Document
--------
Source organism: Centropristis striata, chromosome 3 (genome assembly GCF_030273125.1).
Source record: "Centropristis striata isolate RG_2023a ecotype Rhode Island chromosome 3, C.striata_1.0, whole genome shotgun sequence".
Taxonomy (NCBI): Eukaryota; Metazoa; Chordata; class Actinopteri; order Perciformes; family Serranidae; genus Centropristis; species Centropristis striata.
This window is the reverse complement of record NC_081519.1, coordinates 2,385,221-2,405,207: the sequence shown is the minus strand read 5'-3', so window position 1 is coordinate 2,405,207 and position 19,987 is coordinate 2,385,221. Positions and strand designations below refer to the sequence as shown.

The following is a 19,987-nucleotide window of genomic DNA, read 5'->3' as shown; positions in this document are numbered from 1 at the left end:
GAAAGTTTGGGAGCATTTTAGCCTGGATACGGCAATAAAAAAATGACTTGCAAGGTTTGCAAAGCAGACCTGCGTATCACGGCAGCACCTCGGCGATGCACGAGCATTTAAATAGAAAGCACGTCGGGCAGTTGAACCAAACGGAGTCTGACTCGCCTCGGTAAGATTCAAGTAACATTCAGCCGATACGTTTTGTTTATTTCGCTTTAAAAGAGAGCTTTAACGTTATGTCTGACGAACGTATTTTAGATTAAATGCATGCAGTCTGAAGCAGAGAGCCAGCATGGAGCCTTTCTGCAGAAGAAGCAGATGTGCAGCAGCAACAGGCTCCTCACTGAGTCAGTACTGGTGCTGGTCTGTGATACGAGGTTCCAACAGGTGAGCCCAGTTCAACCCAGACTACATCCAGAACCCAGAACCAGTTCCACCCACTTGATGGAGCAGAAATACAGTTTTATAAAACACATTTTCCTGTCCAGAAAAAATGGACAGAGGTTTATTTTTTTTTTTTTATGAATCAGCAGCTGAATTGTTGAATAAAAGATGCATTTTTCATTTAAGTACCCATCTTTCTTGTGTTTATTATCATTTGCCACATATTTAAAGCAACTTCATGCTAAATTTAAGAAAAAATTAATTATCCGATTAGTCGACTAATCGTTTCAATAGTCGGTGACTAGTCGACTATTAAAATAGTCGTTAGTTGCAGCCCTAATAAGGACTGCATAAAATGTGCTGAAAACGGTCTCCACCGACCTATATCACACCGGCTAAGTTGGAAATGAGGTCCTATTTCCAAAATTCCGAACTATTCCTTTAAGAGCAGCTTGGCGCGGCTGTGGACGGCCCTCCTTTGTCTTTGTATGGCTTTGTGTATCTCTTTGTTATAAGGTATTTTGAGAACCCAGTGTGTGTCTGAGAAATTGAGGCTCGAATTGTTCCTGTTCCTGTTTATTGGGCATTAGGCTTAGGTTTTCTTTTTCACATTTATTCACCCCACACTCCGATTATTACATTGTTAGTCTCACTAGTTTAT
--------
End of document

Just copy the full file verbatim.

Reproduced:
Source organism: Centropristis striata, chromosome 3 (genome assembly GCF_030273125.1).
Source record: "Centropristis striata isolate RG_2023a ecotype Rhode Island chromosome 3, C.striata_1.0, whole genome shotgun sequence".
Taxonomy (NCBI): Eukaryota; Metazoa; Chordata; class Actinopteri; order Perciformes; family Serranidae; genus Centropristis; species Centropristis striata.
This window is the reverse complement of record NC_081519.1, coordinates 2,385,221-2,405,207: the sequence shown is the minus strand read 5'-3', so window position 1 is coordinate 2,405,207 and position 19,987 is coordinate 2,385,221. Positions and strand designations below refer to the sequence as shown.

The following is a 19,987-nucleotide window of genomic DNA, read 5'->3' as shown; positions in this document are numbered from 1 at the left end:
GAAAGTTTGGGAGCATTTTAGCCTGGATACGGCAATAAAAAAATGACTTGCAAGGTTTGCAAAGCAGACCTGCGTATCACGGCAGCACCTCGGCGATGCACGAGCATTTAAATAGAAAGCACGTCGGGCAGTTGAACCAAACGGAGTCTGACTCGCCTCGGTAAGATTCAAGTAACATTCAGCCGATACGTTTTGTTTATTTCGCTTTAAAAGAGAGCTTTAACGTTATGTCTGACGAACGTATTTTAGATTAAATGCATGCAGTCTGAAGCAGAGAGCCAGCATGGAGCCTTTCTGCAGAAGAAGCAGATGTGCAGCAGCAACAGGCTCCTCACTGAGTCAGTACTGGTGCTGGTCTGTGATACGAGGTTCCAACAGGTGAGCCCAGTTCAACCCAGACTACATCCAGAACCCAGAACCAGTTCCACCCACTTGATGGAGCAGAAATACAGTTTTATAAAACACATTTTCCTGTCCAGAAAAAATGGACAGAGGTTTATTTTTTTTTTTTTATGAATCAGCAGCTGAATTGTTGAATAAAAGATGCATTTTTCATTTAAGTACCCATCTTTCTTGTGTTTATTATCATTTGCCACATATTTAAAGCAACTTCATGCTAAATTTAAGAAAAAATTAATTATCCGATTAGTCGACTAATCGTTTCAATAGTCGGTGACTAGTCGACTATTAAAATAGTCGTTAGTTGCAGCCCTAATAAGGACTGCATAAAATGTGCTGAAAACGGTCTCCACCGACCTATATCACACCGGCTAAGTTGGAAATGAGGTCCTATTTCCAAAATTCCGAACTATTCCTTTAAGAGCAGCTTGGCGCGGCTGTGGACGGCCCTCCTTTGTCTTTGTATGGCTTTGTGTATCTCTTTGTTATAAGGTATTTTGAGAACCCAGTGTGTGTCTGAGAAATTGAGGCTCGAATTGTTCCTGTTCCTGTTTATTGGGCATTAGGCTTAGGTTTTCTTTTTCACATTTATTCACCCCACACTCCGATTATTACATTGTTAGTCTCACTAGTTTAT